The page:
Edward slashes the generational divide

Edward Scissorhands, Birmingham Hippodrome

Brett Mason reviews Matthew Bourne’s ballet adaptation of ‘Edward Scissorhands’ and explores the highs and lows of modern-day ballet.

Whilst waiting in the foyer of the Birmingham Hippodrome, I noticed something rather heart-warming: a diverse group of people, of all ages and both genders, were present and visibly excited to be witnessing a ballet adaption of Edward Scissorhands.

This appeal to all demographics is something that Matthew Bourne’s reworked version of the popular film succeeds greatly in doing, through the combination of contemporary dance, comedy and ballet. Bourne kicked off the evening with a guest appearance to introduce a ‘Curtain Raiser’ – a charity supported performance before the show, giving young local dancers the opportunity to devise and perform a short piece – and the main performance, much to the crowds delight.

Youthful exuberance oozed from the children as the audience experienced five wonderful minutes of entertainment in the ‘Curtain Raiser’, showcasing a wealth of promising talent for the future of ballet in Birmingham. The piece focussed on suburban family life and followed their average working day, with their daily activities brought to life through dance. The audience loved it, with the local school children who had come to support their peers cheering and screaming – a pleasant change to the polite applause which I have experienced at previous, more classic ballets.

A splendid performance

With the starter over and our appetites whet, it was time for the main course, and what a splendid performance it was too. Bourne’s ability to modernise ballet and combine it with contemporary dance is special, and I think that the reason the crowd enjoyed the performance so much was due to the combination of young and old. His comical style was what really brought the stage to life with quaint slapstick moments, including a trembling pumpkin, a head-banging metal-head son of the local vicar, and my personal favourite, Edward’s mocking of the jock boyfriend Jim, exaggerating a strut before thrusting his middle scissor up behind his back.

As a drama student, this got me thinking about the relevance of theatre and, in particular, ballet to the younger generation. I have really started to notice in theatres an exciting ambition for innovation, with more and more young faces among the audience. This is very promising for the theatre as the general consensus within society is that it is a dying platform for entertainment, only appealing to an older generation. What I am witnessing is ballet, musicals and other forms of performance now making the crossover between generations, with cheaper ticket schemes for students and modernisation through platforms, such as spoken word and urban dance, drawing in the younger crowds.

The collision of ballet and popular culture is something that the younger audience want

Another perfect example of a recent modernisation of ballet is Sergei Polunin’s viral video of him dancing to Hozier’s Take Me To Church. The passionate video has received over seven million views on YouTube and has been shared across all forms of social media by the younger generation. As with Bourne’s Edward Scissorhands, it appears that the collision of ballet and popular culture is something that the younger audience want. And slowly, through platforms such as social media, ballet is eliminating the stereotype of a bourgeois, exclusive form of entertainment.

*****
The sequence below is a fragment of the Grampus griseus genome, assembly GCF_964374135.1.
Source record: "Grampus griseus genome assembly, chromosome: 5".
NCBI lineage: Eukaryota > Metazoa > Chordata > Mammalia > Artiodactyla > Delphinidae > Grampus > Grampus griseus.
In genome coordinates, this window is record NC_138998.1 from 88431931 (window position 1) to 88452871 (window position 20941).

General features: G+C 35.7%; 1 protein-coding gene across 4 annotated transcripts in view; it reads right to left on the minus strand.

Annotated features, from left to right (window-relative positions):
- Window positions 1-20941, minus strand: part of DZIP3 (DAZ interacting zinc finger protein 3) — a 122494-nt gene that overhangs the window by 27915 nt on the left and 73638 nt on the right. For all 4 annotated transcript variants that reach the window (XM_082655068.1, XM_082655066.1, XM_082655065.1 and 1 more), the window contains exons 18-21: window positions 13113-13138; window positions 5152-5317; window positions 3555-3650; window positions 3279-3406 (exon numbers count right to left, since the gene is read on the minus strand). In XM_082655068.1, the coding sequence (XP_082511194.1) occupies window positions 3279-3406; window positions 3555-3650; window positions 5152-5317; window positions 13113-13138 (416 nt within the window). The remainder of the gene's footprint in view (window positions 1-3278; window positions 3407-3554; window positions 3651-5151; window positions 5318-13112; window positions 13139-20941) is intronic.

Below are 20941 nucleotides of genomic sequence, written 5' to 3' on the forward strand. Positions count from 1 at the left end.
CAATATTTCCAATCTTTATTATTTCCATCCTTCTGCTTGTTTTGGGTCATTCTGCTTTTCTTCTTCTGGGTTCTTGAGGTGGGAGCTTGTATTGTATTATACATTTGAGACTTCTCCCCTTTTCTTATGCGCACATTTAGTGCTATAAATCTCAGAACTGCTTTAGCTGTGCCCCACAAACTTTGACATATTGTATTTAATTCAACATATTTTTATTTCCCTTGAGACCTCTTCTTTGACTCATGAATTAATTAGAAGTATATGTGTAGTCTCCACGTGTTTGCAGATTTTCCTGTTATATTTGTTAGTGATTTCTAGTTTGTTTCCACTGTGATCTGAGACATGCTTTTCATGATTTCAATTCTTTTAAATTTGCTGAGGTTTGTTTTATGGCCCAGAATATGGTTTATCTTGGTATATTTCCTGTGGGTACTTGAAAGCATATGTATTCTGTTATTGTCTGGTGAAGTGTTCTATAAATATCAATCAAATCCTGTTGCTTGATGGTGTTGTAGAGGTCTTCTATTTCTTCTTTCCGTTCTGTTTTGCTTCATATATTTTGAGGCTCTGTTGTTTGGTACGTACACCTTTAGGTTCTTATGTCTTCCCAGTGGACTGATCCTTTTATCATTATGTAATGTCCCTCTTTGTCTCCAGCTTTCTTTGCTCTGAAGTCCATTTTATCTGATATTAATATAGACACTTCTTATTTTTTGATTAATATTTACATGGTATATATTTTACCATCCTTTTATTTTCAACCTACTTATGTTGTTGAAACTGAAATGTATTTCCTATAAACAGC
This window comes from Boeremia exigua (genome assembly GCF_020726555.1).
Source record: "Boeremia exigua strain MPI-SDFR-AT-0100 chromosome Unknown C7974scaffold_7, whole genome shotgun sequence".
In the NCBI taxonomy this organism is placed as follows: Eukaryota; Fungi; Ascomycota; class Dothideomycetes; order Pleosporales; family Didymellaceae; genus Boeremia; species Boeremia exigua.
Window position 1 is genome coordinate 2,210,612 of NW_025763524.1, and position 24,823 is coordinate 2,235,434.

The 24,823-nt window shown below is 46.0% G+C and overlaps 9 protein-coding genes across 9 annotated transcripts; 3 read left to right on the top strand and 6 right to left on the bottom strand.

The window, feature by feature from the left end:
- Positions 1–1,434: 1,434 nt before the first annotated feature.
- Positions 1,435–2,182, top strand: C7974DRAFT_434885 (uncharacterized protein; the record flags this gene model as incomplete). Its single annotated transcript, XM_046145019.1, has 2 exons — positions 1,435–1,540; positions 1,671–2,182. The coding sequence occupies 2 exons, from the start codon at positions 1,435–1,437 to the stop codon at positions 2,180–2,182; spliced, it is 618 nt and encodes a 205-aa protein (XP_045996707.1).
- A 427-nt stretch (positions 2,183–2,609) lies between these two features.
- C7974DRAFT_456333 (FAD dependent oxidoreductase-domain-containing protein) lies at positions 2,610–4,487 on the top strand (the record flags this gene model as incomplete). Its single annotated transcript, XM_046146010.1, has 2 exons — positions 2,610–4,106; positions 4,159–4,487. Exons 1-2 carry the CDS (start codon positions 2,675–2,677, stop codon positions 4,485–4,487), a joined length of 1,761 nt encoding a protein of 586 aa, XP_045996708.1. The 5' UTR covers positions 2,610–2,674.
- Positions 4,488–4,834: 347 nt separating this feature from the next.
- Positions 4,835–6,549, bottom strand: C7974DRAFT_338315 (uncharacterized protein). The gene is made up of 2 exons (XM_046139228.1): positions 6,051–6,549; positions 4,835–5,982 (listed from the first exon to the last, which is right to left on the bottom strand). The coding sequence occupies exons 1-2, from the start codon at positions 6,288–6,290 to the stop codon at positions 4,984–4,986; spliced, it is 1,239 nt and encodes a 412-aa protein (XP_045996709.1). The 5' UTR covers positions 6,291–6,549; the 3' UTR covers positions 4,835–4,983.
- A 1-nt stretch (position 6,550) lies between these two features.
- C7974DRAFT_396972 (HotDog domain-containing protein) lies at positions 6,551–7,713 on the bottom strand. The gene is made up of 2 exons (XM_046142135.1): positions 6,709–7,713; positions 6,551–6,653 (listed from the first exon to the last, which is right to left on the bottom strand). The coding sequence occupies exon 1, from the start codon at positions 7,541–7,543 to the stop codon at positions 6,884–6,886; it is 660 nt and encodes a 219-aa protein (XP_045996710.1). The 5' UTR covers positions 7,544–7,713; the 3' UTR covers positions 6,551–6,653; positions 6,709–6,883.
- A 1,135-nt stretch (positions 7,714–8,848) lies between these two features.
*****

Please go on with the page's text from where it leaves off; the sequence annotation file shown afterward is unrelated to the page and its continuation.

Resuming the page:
However, unfortunately, the social stigma still remains in most schools, including my own, that as a male, you cannot like theatre. Instead, you will experience name-calling and ridiculing and, if you’re lucky, the comments may die down in sixth form if you don’t talk about it too much.

Yet male ballerinas are far from just men in tights. Ballet requires more balls than most bullying schoolboys have if you put them together. To simultaneously move with such precision, flexibility, power and grace requires endless dedication and focus, which most of these boys wouldn’t be able to hack for more than a day before complaining about how much they ache. It is with these thoughts that I personally think ballet should be part of the Physical Education curriculum in schools. It would give students strong cores, high levels of flexibility (thus reducing chances of injury in the future) and incredible balance. It would mean young students can comprehend what is required of ballerinas and would potentially spur a boost in participation in dance classes, increasing the interest and attendance at the theatre.

It is vital to maintain innovation

If we are to continue this new modernisation of ballet, into a more popular light, it is vital to maintain the innovation of these platforms. In removing the stigma of theatre not being for boys, more of the younger generations will begin to fill the seats of theatres, not only saving the theatre from dying out, but aiding this current burst of energy which I have witnessed over the past year.


Comments are closed.